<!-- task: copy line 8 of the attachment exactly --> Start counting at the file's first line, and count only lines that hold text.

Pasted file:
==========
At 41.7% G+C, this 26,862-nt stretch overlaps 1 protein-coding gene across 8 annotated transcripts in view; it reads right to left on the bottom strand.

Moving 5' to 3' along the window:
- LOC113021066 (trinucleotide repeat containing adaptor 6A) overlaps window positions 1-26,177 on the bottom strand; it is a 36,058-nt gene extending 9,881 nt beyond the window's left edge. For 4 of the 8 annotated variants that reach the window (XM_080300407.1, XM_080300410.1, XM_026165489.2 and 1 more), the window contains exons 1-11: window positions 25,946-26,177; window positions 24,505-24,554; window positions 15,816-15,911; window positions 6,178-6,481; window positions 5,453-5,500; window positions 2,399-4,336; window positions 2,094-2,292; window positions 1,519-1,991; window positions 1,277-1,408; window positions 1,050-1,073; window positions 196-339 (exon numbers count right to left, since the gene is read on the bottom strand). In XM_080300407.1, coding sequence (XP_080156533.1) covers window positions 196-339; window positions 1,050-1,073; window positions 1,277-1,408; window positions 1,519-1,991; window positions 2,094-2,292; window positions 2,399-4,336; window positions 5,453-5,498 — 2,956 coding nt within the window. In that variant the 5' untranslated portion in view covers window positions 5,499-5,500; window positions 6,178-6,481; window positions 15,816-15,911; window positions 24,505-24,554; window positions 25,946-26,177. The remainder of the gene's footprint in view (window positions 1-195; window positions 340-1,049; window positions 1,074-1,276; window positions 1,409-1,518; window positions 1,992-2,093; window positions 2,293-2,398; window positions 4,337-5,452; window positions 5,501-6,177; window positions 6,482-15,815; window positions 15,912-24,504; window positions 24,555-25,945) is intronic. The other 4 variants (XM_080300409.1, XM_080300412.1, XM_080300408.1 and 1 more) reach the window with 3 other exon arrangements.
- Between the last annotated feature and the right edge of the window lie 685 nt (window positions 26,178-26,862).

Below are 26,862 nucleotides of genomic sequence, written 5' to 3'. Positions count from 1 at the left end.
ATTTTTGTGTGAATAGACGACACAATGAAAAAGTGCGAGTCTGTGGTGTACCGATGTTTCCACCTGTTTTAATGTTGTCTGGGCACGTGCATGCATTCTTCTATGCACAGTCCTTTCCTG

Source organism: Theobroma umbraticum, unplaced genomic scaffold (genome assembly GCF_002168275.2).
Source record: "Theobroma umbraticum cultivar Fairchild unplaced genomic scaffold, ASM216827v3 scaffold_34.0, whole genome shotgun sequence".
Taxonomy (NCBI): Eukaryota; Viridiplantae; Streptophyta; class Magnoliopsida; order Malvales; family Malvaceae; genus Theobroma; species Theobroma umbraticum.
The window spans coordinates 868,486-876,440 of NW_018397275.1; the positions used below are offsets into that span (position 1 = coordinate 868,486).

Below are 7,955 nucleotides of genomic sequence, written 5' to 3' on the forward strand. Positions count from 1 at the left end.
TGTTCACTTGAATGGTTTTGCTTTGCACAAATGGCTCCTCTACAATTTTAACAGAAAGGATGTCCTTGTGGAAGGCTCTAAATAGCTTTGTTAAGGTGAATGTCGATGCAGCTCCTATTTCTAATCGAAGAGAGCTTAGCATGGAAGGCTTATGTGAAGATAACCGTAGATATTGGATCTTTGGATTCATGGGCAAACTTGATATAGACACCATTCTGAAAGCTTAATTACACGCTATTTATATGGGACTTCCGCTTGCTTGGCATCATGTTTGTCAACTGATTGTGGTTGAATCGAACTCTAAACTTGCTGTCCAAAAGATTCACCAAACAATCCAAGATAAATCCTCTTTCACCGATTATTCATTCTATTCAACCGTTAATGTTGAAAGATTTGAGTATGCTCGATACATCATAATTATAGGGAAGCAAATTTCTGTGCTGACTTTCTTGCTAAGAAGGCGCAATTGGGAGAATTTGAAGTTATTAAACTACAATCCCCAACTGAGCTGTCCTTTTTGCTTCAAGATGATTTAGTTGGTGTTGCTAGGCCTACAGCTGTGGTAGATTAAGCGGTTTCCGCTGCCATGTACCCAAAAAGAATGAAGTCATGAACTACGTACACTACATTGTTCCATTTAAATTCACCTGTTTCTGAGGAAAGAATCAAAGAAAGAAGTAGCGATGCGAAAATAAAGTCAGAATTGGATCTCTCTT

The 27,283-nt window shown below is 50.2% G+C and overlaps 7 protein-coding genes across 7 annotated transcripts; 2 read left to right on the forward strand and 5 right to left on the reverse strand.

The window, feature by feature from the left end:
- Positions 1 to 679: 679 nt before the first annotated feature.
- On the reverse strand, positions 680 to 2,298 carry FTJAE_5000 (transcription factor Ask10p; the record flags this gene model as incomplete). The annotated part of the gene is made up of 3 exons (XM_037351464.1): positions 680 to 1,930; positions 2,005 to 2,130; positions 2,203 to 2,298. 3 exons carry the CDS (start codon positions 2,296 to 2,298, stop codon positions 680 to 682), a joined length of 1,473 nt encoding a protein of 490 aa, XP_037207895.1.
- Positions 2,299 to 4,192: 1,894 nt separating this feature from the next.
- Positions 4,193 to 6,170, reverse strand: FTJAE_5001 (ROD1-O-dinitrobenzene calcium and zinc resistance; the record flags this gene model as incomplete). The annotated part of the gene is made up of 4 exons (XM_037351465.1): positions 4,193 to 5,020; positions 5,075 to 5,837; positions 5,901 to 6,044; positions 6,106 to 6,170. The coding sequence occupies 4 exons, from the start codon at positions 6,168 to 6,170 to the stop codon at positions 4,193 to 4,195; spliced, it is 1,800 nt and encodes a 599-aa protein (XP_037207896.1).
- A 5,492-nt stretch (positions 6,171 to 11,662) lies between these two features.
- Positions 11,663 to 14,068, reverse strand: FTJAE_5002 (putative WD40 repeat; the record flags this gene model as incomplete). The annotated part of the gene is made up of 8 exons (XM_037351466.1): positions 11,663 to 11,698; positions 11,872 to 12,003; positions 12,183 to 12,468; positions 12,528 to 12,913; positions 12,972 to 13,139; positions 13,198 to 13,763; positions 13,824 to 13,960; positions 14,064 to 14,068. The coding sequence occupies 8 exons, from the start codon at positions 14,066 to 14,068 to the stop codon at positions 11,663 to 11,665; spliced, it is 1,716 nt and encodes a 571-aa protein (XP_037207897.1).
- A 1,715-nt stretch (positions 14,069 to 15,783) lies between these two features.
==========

Source record: "Theobroma umbraticum cultivar Fairchild unplaced genomic scaffold, ASM216827v3 scaffold_34.0, whole genome shotgun sequence".